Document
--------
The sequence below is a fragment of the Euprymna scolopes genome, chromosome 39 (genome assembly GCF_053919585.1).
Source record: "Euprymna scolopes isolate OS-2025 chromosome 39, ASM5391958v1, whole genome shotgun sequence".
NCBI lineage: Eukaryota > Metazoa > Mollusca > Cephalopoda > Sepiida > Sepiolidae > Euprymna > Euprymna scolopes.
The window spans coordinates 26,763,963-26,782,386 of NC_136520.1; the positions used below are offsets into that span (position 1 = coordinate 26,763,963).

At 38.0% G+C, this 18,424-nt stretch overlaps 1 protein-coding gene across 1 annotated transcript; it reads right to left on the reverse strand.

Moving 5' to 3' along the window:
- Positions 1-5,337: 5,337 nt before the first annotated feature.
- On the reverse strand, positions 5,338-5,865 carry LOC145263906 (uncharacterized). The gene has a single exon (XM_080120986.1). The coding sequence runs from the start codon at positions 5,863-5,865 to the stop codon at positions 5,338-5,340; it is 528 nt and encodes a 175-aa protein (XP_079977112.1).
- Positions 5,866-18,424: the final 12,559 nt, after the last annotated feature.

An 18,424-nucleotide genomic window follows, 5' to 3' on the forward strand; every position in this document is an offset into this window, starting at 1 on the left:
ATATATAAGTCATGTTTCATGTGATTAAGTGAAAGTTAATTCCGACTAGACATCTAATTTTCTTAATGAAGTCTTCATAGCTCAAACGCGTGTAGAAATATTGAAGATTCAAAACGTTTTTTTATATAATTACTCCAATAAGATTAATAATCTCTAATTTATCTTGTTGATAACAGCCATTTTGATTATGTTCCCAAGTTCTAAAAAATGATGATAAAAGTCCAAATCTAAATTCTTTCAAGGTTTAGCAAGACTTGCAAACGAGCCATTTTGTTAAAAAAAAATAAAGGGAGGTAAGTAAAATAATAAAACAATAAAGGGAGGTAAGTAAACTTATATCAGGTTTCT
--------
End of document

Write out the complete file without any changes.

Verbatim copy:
The sequence below is a fragment of the Euprymna scolopes genome, chromosome 39 (genome assembly GCF_053919585.1).
Source record: "Euprymna scolopes isolate OS-2025 chromosome 39, ASM5391958v1, whole genome shotgun sequence".
NCBI lineage: Eukaryota > Metazoa > Mollusca > Cephalopoda > Sepiida > Sepiolidae > Euprymna > Euprymna scolopes.
The window spans coordinates 26,763,963-26,782,386 of NC_136520.1; the positions used below are offsets into that span (position 1 = coordinate 26,763,963).

At 38.0% G+C, this 18,424-nt stretch overlaps 1 protein-coding gene across 1 annotated transcript; it reads right to left on the reverse strand.

Moving 5' to 3' along the window:
- Positions 1-5,337: 5,337 nt before the first annotated feature.
- On the reverse strand, positions 5,338-5,865 carry LOC145263906 (uncharacterized). The gene has a single exon (XM_080120986.1). The coding sequence runs from the start codon at positions 5,863-5,865 to the stop codon at positions 5,338-5,340; it is 528 nt and encodes a 175-aa protein (XP_079977112.1).
- Positions 5,866-18,424: the final 12,559 nt, after the last annotated feature.

An 18,424-nucleotide genomic window follows, 5' to 3' on the forward strand; every position in this document is an offset into this window, starting at 1 on the left:
ATATATAAGTCATGTTTCATGTGATTAAGTGAAAGTTAATTCCGACTAGACATCTAATTTTCTTAATGAAGTCTTCATAGCTCAAACGCGTGTAGAAATATTGAAGATTCAAAACGTTTTTTTATATAATTACTCCAATAAGATTAATAATCTCTAATTTATCTTGTTGATAACAGCCATTTTGATTATGTTCCCAAGTTCTAAAAAATGATGATAAAAGTCCAAATCTAAATTCTTTCAAGGTTTAGCAAGACTTGCAAACGAGCCATTTTGTTAAAAAAAAATAAAGGGAGGTAAGTAAAATAATAAAACAATAAAGGGAGGTAAGTAAACTTATATCAGGTTTCT